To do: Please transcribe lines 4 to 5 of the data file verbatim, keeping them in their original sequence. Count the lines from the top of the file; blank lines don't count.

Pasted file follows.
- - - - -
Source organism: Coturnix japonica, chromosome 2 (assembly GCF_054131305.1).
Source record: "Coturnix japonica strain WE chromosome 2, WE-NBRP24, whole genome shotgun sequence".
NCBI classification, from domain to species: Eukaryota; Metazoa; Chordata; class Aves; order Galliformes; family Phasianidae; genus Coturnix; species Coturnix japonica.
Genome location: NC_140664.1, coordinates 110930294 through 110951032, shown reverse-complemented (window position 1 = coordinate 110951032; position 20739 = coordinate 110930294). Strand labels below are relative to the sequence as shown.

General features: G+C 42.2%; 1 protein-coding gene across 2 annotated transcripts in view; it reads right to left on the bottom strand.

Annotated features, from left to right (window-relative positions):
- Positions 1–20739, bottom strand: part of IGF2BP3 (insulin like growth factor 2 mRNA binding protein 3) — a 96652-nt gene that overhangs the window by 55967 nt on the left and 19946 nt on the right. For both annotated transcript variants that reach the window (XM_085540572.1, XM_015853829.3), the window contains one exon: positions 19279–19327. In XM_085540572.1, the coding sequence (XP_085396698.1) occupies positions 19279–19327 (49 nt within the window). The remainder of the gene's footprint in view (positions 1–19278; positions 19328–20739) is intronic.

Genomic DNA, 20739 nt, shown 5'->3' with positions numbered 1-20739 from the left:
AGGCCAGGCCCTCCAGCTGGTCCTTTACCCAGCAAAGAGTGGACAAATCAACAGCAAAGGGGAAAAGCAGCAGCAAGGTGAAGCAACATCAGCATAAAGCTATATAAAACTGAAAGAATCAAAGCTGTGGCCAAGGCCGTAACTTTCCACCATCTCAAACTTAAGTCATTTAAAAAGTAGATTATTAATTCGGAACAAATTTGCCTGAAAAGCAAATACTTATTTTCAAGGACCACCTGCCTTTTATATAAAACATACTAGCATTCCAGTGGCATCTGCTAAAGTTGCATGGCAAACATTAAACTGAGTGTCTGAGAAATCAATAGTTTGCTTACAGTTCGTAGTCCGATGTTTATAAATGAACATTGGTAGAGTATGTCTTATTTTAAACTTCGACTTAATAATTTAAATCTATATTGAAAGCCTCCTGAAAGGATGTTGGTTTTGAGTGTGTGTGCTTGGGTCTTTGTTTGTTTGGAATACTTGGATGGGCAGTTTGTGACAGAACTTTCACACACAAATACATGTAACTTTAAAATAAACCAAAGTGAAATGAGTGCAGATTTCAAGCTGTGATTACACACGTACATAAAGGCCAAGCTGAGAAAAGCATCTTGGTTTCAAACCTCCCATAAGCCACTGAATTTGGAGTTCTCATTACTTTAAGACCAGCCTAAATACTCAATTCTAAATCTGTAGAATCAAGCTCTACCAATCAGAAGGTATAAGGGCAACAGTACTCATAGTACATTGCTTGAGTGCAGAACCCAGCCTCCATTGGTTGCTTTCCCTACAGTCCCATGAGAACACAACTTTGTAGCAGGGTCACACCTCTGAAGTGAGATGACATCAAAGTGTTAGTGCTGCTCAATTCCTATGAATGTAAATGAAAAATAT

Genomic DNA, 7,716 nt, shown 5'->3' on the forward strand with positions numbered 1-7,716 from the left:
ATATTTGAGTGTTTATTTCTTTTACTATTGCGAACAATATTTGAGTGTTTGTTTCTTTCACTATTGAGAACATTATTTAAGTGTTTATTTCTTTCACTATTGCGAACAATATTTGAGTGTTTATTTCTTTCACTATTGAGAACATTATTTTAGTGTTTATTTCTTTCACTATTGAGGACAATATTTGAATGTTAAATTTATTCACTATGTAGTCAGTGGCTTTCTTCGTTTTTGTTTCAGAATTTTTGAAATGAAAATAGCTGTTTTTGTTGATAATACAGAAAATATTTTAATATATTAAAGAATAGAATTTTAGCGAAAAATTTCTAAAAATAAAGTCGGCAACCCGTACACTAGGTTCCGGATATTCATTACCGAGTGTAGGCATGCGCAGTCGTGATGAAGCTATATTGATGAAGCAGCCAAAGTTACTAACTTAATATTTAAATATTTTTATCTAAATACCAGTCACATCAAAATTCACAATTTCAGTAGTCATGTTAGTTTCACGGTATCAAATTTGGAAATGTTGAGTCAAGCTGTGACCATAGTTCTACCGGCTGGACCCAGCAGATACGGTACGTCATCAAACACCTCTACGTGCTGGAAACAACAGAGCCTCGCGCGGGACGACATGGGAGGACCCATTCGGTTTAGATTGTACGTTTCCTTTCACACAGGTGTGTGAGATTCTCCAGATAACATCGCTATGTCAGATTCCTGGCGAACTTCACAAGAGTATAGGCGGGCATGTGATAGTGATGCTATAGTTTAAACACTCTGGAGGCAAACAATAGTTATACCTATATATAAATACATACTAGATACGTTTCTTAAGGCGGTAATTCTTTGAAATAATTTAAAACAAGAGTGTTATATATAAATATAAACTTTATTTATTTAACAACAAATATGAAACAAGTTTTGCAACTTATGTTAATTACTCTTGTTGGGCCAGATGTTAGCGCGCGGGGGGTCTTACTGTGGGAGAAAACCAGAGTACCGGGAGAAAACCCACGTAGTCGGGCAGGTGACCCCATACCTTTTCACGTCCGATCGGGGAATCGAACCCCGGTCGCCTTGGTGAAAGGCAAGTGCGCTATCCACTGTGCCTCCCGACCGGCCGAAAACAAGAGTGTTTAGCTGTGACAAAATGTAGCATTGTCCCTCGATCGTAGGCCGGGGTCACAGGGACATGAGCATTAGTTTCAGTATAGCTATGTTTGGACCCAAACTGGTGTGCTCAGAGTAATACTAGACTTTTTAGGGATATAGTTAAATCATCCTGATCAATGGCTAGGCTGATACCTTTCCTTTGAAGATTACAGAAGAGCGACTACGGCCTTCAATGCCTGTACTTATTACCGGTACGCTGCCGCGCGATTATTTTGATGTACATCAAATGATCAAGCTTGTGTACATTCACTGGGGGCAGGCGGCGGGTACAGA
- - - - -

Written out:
Genome location: NC_140664.1, coordinates 110930294 through 110951032, shown reverse-complemented (window position 1 = coordinate 110951032; position 20739 = coordinate 110930294). Strand labels below are relative to the sequence as shown.

General features: G+C 42.2%; 1 protein-coding gene across 2 annotated transcripts in view; it reads right to left on the bottom strand.